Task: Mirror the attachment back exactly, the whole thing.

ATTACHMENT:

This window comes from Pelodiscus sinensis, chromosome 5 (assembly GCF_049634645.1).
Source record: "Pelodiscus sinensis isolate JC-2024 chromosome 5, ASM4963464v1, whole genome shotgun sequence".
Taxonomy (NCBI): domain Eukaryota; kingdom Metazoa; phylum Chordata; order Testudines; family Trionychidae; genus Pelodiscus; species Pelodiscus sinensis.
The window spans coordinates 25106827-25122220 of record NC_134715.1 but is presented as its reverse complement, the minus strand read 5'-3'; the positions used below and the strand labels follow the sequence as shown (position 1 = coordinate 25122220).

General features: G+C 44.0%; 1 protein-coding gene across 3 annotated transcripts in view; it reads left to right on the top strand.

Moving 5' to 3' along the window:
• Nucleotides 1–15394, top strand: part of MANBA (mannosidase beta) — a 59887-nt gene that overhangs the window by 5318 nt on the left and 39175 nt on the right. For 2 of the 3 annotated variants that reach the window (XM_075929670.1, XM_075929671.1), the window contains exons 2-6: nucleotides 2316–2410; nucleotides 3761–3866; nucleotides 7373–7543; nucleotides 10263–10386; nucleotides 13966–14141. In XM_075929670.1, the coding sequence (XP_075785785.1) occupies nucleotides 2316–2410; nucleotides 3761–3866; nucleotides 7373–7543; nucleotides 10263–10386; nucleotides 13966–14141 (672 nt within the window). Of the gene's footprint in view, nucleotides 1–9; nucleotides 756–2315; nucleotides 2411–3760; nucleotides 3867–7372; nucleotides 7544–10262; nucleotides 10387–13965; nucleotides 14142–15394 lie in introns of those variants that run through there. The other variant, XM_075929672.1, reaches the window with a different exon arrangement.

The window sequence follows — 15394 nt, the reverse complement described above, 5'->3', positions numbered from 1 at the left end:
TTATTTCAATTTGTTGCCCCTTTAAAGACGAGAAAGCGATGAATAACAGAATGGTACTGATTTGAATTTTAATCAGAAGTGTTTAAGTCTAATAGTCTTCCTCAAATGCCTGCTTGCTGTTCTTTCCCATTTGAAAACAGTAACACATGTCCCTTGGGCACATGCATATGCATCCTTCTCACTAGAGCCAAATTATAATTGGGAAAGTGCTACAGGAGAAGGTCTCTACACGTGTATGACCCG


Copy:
This window comes from Pelodiscus sinensis, chromosome 5 (assembly GCF_049634645.1).
Source record: "Pelodiscus sinensis isolate JC-2024 chromosome 5, ASM4963464v1, whole genome shotgun sequence".
Taxonomy (NCBI): domain Eukaryota; kingdom Metazoa; phylum Chordata; order Testudines; family Trionychidae; genus Pelodiscus; species Pelodiscus sinensis.
The window spans coordinates 25106827-25122220 of record NC_134715.1 but is presented as its reverse complement, the minus strand read 5'-3'; the positions used below and the strand labels follow the sequence as shown (position 1 = coordinate 25122220).

General features: G+C 44.0%; 1 protein-coding gene across 3 annotated transcripts in view; it reads left to right on the top strand.

Moving 5' to 3' along the window:
• Nucleotides 1–15394, top strand: part of MANBA (mannosidase beta) — a 59887-nt gene that overhangs the window by 5318 nt on the left and 39175 nt on the right. For 2 of the 3 annotated variants that reach the window (XM_075929670.1, XM_075929671.1), the window contains exons 2-6: nucleotides 2316–2410; nucleotides 3761–3866; nucleotides 7373–7543; nucleotides 10263–10386; nucleotides 13966–14141. In XM_075929670.1, the coding sequence (XP_075785785.1) occupies nucleotides 2316–2410; nucleotides 3761–3866; nucleotides 7373–7543; nucleotides 10263–10386; nucleotides 13966–14141 (672 nt within the window). Of the gene's footprint in view, nucleotides 1–9; nucleotides 756–2315; nucleotides 2411–3760; nucleotides 3867–7372; nucleotides 7544–10262; nucleotides 10387–13965; nucleotides 14142–15394 lie in introns of those variants that run through there. The other variant, XM_075929672.1, reaches the window with a different exon arrangement.

The window sequence follows — 15394 nt, the reverse complement described above, 5'->3', positions numbered from 1 at the left end:
TTATTTCAATTTGTTGCCCCTTTAAAGACGAGAAAGCGATGAATAACAGAATGGTACTGATTTGAATTTTAATCAGAAGTGTTTAAGTCTAATAGTCTTCCTCAAATGCCTGCTTGCTGTTCTTTCCCATTTGAAAACAGTAACACATGTCCCTTGGGCACATGCATATGCATCCTTCTCACTAGAGCCAAATTATAATTGGGAAAGTGCTACAGGAGAAGGTCTCTACACGTGTATGACCCG